The V-LED Real Practices in Collaborative Climate Action respond to the demand for real-life examples and practical knowledge about multi-level climate governance and collaborative action.
Kenya has pioneered a climate change governance mechanism to increase finance for local climate action.
The Kenyan County Climate Change Fund (CCCF) consists of climate legislation enacted by county governments and a county-controlled fund that finances climate projects identified and prioritised by local communities. Originally designed by a multi-stakeholder coalition with the aims to increase capacity for local development planning and channeling climate finance to some of Kenya’s most vulnerable regions, the CCCF evolved to encompass mitigation measures and effectively influenced national climate policy. The CCCFs are now a key component in a comprehensive national planning and financing framework that strengthens capacity and channels finance to community-driven climate action priorities. This study presents the very practical elements that can make this strategy successful.
Ormoc City in the Philippines is leveraging climate finance by building strong partnerships.
Local governments in the Philippines use their local climate action plans—and the planning and coordination processes behind them—as a collaborative tool to drive transformative actions on the ground. Despite the existence of an elaborate local planning scheme that municipalities are required to follow, a siloed approach continues to be the norm in several areas of the country, which represents a major challenge to effective and collaborative climate action planning at the local level. Ormoc City has turned things around. The city uses its climate planning process as a means for achieving improved governance, honed technical capacity, and participatory citizen engagement. This study gives insight into how exactly Ormoc is doing it.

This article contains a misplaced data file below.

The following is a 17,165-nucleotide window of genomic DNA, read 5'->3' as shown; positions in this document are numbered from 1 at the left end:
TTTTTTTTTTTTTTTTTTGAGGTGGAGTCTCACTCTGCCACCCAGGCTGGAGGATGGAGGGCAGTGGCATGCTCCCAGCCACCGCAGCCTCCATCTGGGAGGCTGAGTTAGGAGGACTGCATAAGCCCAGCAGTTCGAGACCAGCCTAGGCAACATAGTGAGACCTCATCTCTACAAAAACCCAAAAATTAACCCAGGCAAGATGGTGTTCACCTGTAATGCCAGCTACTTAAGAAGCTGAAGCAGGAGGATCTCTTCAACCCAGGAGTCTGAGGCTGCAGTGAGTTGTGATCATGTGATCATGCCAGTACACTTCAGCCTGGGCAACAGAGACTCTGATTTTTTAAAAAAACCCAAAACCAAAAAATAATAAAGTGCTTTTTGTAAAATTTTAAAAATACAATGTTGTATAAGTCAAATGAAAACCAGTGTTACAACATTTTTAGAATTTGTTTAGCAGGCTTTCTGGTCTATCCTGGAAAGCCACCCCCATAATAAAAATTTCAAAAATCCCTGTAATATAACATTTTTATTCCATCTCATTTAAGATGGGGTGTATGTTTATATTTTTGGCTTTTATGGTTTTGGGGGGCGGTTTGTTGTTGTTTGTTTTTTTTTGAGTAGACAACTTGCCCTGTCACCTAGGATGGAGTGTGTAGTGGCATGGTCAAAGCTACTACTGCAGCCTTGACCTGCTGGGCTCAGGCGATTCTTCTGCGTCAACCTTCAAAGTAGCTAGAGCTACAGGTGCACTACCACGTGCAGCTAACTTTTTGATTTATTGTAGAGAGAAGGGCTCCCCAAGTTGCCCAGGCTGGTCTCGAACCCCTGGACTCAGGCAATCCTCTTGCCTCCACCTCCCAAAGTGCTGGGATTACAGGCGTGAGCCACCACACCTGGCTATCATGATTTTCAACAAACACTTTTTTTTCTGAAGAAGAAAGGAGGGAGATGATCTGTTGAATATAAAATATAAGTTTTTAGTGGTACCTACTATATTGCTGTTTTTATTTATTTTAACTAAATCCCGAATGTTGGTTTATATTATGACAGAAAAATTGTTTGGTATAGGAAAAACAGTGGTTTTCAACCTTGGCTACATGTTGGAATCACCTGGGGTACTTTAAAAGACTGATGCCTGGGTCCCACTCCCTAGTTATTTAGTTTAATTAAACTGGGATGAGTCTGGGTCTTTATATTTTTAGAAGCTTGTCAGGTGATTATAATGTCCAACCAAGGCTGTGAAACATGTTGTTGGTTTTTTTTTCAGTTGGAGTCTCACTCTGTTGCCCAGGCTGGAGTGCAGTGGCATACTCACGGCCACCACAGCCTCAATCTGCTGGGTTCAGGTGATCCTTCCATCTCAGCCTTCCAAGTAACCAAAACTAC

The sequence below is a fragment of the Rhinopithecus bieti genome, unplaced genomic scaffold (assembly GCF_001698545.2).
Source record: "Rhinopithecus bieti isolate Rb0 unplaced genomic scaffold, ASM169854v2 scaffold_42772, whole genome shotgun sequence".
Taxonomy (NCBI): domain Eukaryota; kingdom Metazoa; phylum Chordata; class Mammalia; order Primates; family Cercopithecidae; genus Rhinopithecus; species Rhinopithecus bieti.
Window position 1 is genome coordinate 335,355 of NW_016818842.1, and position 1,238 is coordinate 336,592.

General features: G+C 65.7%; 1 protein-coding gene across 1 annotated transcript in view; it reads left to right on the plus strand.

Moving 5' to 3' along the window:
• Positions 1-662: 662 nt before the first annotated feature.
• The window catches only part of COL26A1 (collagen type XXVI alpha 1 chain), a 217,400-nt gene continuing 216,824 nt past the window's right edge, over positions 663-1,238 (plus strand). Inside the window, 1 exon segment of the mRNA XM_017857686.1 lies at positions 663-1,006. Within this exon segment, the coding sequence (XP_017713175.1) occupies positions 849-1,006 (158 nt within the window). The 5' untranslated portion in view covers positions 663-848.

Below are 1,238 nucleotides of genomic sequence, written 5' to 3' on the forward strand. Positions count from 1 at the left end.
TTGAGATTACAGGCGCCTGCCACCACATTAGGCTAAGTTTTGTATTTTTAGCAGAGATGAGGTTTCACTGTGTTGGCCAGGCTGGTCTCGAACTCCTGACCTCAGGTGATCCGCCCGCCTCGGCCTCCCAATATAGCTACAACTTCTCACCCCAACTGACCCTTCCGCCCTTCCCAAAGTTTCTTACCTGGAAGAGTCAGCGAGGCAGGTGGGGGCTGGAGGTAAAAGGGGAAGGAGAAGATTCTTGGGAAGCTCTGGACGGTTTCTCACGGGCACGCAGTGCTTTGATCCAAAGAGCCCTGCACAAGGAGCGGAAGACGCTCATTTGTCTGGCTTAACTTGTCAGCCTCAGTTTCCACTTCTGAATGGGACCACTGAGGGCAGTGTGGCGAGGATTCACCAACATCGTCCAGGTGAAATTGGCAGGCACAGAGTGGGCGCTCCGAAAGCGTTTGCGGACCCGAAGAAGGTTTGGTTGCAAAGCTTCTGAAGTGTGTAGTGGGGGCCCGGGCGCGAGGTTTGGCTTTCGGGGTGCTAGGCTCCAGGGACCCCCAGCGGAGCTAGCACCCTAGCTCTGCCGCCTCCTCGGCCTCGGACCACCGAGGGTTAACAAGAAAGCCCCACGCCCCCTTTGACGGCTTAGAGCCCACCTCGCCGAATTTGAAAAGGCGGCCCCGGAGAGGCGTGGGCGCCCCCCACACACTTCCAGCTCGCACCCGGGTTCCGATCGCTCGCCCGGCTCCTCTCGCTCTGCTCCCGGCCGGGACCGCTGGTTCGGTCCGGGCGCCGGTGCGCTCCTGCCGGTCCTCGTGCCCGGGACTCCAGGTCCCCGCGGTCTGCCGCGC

Colombia’s Regional Climate Change Nodes are designed to integrate the responses by different levels of government.
The Nodes have been in operation for ten years and were institutionalised by national Decree in 2016 in nine regions across Colombia’s territory. The same Decree also established the national Intersectoral Climate Change Commission.Currently, each of the nine Nodes is at a unique stage of development. Some, like the Eje Cafetero Node, have strong foundations and have been able to secure finance for their climate change projects. While the Nodes have great potential to deliver on the promise to advance concerted climate solutions by different government levels and actors, they are currently not achieving a transformative impact due to a number of barriers. 2020 is a crucial year for the Nodes. The Colombian Ministry of Environment and Sustainable Development (MinAmbiente) is developing new regulations that are essential in shaping the future of climate governance in the country. This case study provides insight into the Nodes’ practical experiences and offers recommendations to guide the regulatory process in 2020.
Find V-LED’s Real Practices in Collaborative Climate Action here.
Watch this spot for the fourth and last Real Practice Study on South Africa soon to come.